This Family Is Stronger Than Your Family

This will make you feel lazy: A family of four who calls themselves "The Strongest Family in the World" is making headlines for their extreme fitness regime featured Wednesday night on TLC's "My Crazy Obsession."

The Best family, Dylan, 11, Jessica (JJ), 5, and parents Callie and Nick train for 240 hours per week, incorporating kettle bell exercises, pushups, and bicep curls into their daily regime. Dylan, who can dead lift 130 pounds, says, "I like working out; it's like my coffee in the morning. If I don't do it, I don't feel right," while Jessica, who weighs all of 46 pounds, can do a one-handed pushup. According to TLC, experts advise that 5-year-olds should train with one-pound weights (we wonder why they're training at all) but she can lift 100 pounds. 

"People think it's strange that Jessica can lift double her body weight but she loves doing it and she's not hurting anything," says Nick. "Our family's normal in the way that we love one another but we're not normal physically. And if that makes us bad, then I'm sorry, we're bad."

The Best's obsession with all things muscle began when Nick was a high school sophomore and at 5'3", weighed 130 pounds. He went through a huge growth spurt at around the same time he discovered weights and power lifting. Now he's a regular competitor on the strong man circuit where he also met his wife, professional strong woman, Callie.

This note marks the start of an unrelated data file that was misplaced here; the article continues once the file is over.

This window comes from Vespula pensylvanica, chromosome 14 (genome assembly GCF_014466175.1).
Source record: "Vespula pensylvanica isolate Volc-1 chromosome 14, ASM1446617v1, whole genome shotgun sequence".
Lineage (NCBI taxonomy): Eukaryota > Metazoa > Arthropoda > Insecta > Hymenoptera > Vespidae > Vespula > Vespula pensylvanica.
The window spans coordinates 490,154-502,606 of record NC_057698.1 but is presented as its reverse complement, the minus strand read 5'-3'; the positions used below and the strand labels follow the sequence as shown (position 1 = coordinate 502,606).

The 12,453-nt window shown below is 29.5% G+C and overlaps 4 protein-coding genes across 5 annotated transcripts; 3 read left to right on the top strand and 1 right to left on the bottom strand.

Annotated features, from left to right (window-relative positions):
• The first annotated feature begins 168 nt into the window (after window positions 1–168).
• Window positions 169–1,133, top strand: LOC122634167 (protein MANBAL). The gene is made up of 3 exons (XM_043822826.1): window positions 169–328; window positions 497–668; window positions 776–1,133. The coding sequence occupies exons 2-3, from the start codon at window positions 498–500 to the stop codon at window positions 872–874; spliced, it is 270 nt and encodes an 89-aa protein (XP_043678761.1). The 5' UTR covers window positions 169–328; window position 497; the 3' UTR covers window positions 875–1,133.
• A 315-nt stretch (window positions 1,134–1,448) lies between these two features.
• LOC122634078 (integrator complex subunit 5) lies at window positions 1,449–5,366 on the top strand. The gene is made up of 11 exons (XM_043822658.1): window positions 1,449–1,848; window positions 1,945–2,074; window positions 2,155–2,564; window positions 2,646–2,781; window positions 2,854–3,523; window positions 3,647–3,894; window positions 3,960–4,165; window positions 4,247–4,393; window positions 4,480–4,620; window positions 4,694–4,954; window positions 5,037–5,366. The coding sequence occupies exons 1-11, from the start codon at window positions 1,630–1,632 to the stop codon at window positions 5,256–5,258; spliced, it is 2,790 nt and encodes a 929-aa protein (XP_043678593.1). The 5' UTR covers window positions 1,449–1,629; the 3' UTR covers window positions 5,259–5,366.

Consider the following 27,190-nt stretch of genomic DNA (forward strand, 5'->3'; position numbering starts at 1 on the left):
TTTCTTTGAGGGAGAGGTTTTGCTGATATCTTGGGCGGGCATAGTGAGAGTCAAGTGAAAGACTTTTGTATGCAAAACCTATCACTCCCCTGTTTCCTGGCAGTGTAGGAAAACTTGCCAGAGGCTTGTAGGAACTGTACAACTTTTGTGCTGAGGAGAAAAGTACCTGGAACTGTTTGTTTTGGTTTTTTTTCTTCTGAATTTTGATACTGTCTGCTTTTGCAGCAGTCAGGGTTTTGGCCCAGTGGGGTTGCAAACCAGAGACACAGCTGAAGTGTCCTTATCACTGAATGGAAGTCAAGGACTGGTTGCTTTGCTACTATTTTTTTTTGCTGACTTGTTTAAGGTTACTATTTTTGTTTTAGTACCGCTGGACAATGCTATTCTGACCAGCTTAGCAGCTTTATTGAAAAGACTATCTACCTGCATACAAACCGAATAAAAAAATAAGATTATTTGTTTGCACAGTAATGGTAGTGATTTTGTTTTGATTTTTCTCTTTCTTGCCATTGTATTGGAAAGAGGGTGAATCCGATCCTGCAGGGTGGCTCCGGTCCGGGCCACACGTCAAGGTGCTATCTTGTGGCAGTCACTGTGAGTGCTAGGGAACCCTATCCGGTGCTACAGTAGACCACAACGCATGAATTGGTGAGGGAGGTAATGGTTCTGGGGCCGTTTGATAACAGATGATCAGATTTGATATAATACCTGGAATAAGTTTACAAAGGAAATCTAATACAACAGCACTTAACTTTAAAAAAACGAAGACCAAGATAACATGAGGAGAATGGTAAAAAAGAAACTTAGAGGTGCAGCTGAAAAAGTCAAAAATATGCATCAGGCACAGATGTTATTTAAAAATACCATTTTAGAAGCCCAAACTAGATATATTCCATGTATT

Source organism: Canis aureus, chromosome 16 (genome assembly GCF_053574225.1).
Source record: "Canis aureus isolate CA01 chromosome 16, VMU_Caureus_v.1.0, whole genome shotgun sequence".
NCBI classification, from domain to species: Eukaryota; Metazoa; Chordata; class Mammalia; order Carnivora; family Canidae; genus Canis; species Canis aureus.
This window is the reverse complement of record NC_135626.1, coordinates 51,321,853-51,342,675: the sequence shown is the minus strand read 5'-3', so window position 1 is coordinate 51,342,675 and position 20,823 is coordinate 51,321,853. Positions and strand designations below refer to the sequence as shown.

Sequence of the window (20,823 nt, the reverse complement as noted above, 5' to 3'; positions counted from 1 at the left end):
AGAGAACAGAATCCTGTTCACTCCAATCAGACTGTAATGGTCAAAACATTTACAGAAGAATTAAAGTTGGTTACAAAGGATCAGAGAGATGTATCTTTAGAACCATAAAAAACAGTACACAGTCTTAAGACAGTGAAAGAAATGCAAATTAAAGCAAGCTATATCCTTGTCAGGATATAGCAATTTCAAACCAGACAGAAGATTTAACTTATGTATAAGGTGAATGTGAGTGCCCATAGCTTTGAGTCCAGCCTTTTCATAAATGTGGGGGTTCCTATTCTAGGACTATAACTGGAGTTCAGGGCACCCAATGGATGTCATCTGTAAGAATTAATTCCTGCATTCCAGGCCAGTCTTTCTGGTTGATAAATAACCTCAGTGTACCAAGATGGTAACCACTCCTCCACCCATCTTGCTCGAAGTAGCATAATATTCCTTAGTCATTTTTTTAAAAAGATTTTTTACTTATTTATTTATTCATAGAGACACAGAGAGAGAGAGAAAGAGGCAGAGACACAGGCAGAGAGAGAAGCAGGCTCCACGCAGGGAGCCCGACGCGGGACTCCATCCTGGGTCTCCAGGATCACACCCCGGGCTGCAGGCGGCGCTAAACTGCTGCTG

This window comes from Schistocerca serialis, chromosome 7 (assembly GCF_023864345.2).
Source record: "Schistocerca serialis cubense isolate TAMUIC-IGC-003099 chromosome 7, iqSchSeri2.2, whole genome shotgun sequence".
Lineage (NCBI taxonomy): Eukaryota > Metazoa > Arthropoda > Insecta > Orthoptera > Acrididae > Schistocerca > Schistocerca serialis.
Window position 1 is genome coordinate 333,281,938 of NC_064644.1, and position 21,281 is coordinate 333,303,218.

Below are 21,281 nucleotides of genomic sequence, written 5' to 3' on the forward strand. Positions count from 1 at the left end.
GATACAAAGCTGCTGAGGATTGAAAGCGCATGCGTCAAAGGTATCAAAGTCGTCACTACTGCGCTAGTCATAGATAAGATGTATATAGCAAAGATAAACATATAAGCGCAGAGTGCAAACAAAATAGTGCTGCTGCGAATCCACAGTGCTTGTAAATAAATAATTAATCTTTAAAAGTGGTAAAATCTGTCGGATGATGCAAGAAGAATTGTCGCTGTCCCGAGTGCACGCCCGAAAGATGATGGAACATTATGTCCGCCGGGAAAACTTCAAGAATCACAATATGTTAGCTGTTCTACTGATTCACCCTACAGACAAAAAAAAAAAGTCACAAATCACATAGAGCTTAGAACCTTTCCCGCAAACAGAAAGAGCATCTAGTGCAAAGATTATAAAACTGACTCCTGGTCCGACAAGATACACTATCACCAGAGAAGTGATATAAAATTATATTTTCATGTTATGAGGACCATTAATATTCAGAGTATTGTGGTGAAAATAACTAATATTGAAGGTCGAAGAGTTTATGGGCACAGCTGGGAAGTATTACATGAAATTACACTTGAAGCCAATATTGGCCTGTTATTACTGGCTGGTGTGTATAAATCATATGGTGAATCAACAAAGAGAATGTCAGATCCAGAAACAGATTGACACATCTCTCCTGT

"He walked off the elevator and our eyes locked," says Callie. "Obviously the first thing I noticed about Nick were his physical attributes. There's nothing more sexy than a big, strong guy. Period."

To fuel their bodies enough to keep up with their workouts, the Bests pay a pretty penny for groceries. "We spend anywhere between $500-$1,000 per week," Callie told Shine. Nick eats between 10,000 to 15,000 calories per day and often begins his day with 12 eggs; the entire family consumes 12 dozen eggs per week and mostly sticks to an organic diet of fish, meat, fruits, vegetables, and whole grains. "When you eat as much food as we do, it should be as healthy as possible," says Callie.

Weight training for children has always been a controversial subject. According to an article in The New York Times back in the 1970s, Japanese researchers who studied child laborers discovered that the juvenile workers tended to be abnormally short. The study concluded that lifting heavy objects for hours had stunted the children's growth and contributed to the belief that children shouldn't lift weights. However, in 2010 a study of children aged 6-18 published in the journal Pediatrics suggested that weight training is not only safe for young people, it can even be beneficial.

"Our goal for the kids isn't to lift weights but rather be strong and healthy," Callie told Shine. "We want them to think of fitness as fun and we also bond through exercise. Lots of lessons can be learned in the gym: The kids learn how to set goals, push themselves and act responsible. But I won't lie—I do feel a sense of pride when my kids are the only ones on the playground who can master all the equipment."